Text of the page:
Zambia: Support for Schooling of HIV/AIDS Orphans

Mar 1, 2013

HIV/AIDS Orphans Still a Critical Issue in Zambia

A lot of hard work goes into chicken farming
A lot of hard work goes into chicken farming

AAR Japan has been helping guardians of orphans who have lost their parents to HIV/AIDS. AAR Japan has been assisting these guardians become financially independent, so that they may be able to send their children to school. Since 2004, we’ve been running an initiative we call “income generating activity” (IGA), in which the guardians are educated on how to make money from chicken farming and maize milling.

We feel this is a much needed activity because all children, orphaned or not, are entitled to a quality education to build their futures upon. The current situation, however, is that the majority of guardians are elderly and living on
less than a dollar a day. They need to undertake all parenting responsibilities with limited physical and financial capacities. The situation is critical, and we need to continue working hard to solve it.


Who else can care for these kids?

“I needstrength, hope and your help.”

Esther Banda is a 52 year old widow who cares for two grandsons, and sometimes a third. She has been working extra hard to sustain her home, but often fails to earn enough money to put enough food on the table.

Her 17 year old grandson, Eric, who is in his 10th grade, is fortunately a very hard worker. He is very helpful especially with house chores, and this makes Esther very proud. She says, “Because I’m getting old now, I want Eric to graduate from school soon and start supporting this family.”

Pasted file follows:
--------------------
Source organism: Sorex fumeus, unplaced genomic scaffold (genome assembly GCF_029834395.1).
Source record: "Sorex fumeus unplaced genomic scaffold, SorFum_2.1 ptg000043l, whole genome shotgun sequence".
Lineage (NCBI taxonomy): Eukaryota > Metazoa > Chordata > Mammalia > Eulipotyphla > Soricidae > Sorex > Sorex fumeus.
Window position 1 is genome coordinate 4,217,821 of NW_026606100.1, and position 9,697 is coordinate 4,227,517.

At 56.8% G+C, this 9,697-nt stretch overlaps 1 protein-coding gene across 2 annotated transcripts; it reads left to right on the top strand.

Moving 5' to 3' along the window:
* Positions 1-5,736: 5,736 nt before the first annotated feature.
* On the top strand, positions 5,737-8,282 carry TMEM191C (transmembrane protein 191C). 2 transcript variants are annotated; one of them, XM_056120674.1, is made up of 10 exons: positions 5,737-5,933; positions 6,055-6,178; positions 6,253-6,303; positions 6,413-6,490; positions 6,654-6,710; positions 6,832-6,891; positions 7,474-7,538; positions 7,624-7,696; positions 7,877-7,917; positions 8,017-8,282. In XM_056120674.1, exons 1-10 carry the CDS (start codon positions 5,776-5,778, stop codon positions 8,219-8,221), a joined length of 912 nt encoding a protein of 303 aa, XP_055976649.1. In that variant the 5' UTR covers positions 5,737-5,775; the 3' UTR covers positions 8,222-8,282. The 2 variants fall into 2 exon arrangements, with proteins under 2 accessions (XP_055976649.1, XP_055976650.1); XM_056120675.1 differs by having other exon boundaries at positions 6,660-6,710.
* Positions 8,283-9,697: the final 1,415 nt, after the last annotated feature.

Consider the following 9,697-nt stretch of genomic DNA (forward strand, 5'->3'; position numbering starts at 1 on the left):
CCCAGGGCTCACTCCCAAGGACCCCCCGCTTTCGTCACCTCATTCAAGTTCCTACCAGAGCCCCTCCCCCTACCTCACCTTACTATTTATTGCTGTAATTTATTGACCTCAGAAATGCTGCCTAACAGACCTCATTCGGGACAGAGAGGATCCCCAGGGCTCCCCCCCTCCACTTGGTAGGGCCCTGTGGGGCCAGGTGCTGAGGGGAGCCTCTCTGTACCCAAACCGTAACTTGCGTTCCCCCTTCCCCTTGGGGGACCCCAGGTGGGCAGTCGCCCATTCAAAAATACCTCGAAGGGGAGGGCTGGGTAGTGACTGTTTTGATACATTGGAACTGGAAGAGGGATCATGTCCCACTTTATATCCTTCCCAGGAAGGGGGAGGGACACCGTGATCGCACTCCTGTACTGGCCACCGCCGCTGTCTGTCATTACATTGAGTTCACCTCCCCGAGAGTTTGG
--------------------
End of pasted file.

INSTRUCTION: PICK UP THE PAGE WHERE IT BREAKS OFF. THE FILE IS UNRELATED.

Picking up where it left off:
Esther is one of the guardians who have been taking part in the chicken farming project of IGA. Chicken farming is not as easy as one might imagine – it requires her to work both day and night, and she is often forced to wake up at midnight in order to check if the chickens are ok. In addition, water is an absolute necessity for chicken farming, but it poses a big challenge for Esther because fetching Jerry cans of water is a rather physically demanding task for a woman her age. But with some help from her grandsons, she works hard to make the project a success.

All the hard work that guardians like Esther are experiencing will not end up in vain, because the guardians should be able to make a sustained income once they finish their education through this project.

The challenge still remains that the profit that most guardians make through IGA are not yet enough to cover schooling fees for their orphaned children.

Further help is needed, and your assistance will make a big difference in the orphans’ futures. Please support our project if you can!

Ester, a 52 year old guardian of orphaned children
Ester, a 52 year old guardian of orphaned children
Inside of the chicken farm
Inside of the chicken farm
Esther and her grandson Eric
Esther and her grandson Eric



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Project Leader

Yuko Ito

Program Coordinator
Shinagawa-ku, Tokyo Japan

Where is this project located?

Map of Zambia: Support for Schooling of HIV/AIDS Orphans